Wilson Signs Bill Making Theft of Human Eggs a Crime

Share via

Responding to the UC Irvine fertility clinic scandal, Gov. Pete Wilson signed legislation Wednesday making it a crime to steal human eggs and requiring written approval of donors before embryos, sperm and reproductive materials can be harvested.

The measures by state Sen. Tom Hayden (D-Santa Monica) and Assemblywoman Jackie Speier (D-Burlingame) mark the first effort by the state to rein in the burgeoning field of reproductive medicine.

Both bills grew out of the disturbing egg-swapping scandal that began unfolding last year in Orange County.


Scores of families have alleged that, over the last decade, three UCI doctors at fertility clinics in Orange and Garden Grove and at UC San Diego stole eggs and embryos from patients and implanted them in others, some of whom gave birth. More than 80 lawsuits have been filed in the scandal.

The scandal continues to impose “terrible strains upon all those involved,” Wilson said. “These bills provide safeguards. . . . Couples seeking fertility assistance must be free from fear that their personal reproductive tissues are being hijacked inappropriately.”

Hayden’s measure would outlaw the intentional transfer of eggs, sperm or embryos without written consent from donors and recipients. Under the measure, convicted violators will face up to five years in state prison and fines up to $50,000.

Law enforcement authorities and legislators had complained that without a specific statute, it was difficult to prosecute theft of human eggs. Existing laws did not directly apply because the eggs cannot be assigned monetary value.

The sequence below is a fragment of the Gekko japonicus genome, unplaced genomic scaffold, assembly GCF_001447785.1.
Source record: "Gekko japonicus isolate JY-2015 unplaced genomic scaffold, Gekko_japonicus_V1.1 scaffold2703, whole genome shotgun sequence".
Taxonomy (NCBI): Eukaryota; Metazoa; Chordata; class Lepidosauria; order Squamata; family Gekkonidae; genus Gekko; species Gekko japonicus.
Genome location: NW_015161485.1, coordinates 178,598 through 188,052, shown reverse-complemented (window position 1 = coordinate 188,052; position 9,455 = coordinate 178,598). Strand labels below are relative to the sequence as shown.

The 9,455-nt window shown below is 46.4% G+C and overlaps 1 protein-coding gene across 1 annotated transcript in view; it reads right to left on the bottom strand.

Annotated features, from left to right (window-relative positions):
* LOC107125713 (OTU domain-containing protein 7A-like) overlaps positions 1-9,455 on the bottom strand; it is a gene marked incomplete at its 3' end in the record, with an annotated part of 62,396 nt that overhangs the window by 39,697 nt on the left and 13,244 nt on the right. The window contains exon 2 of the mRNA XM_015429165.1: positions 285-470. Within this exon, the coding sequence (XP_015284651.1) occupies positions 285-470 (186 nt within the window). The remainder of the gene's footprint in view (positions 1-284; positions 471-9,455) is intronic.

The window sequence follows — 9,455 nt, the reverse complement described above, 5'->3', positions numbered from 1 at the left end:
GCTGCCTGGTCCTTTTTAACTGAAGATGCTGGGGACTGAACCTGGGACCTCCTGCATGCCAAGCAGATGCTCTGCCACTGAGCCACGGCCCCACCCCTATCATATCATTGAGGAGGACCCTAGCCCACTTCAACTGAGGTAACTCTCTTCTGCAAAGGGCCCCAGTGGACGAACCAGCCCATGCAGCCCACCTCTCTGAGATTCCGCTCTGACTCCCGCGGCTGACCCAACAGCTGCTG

The bill “will hopefully deter this kind of medical wrongdoing in the future,” Hayden said. “And maybe this will provide some measure of consolation for those in Irvine.”

Speier’s measure requires written permission from donors before a doctor may harvest and transfer reproductive materials such as eggs, embryos and sperm to other patients. Physicians will face possible loss of their medical licenses for “unprofessional conduct” if they do not obtain consent. A second violation imposes a $1,000 to $5,000 civil penalty.


Both bills become law Jan. 1.

“I’m ecstatic,” said Debra Krahel, a former senior associate administrator at UCI Medical Center who helped pry the lid off the scandal. “I don’t know that these will ultimately be enough to keep pace with our ever-changing biotech world, but it’s a start, and it sends a strong message to physicians and practitioners.”

The three implicated physicians--Ricardo H. Asch, Jose P. Balmaceda and Sergio C. Stone--have denied wrongdoing. Scores of former patients have served lawsuits against UC Irvine and others involved. The scandal also includes allegations of financial wrongdoing, insurance fraud, use of an unauthorized fertility drug and research misconduct.

Stone, who along with Balmaceda faces 30 criminal counts of insurance fraud, is scheduled for trial Jan. 21. Balmaceda sold his Orange County home and returned to his native Chile. It remains uncertain whether he will return to answer charges. Asch, who also sold his house and now lives in Mexico, has not been charged with a crime.

Hayden, however, expressed concern that Asch could be continuing egg-swapping south of the border. He hopes that other states, the federal government and other nations craft similar laws “to criminalize this behavior so it isn’t just exported.”

He also said California’s medical board regulators should work to draft tougher guidelines for the fertility industry.

But in the end the onus falls on patients to “be extremely aware they are entering uncharted territory” when they seek cutting-edge fertility help, Hayden said. “They need to realize that they’re customers being drawn into a business practice.”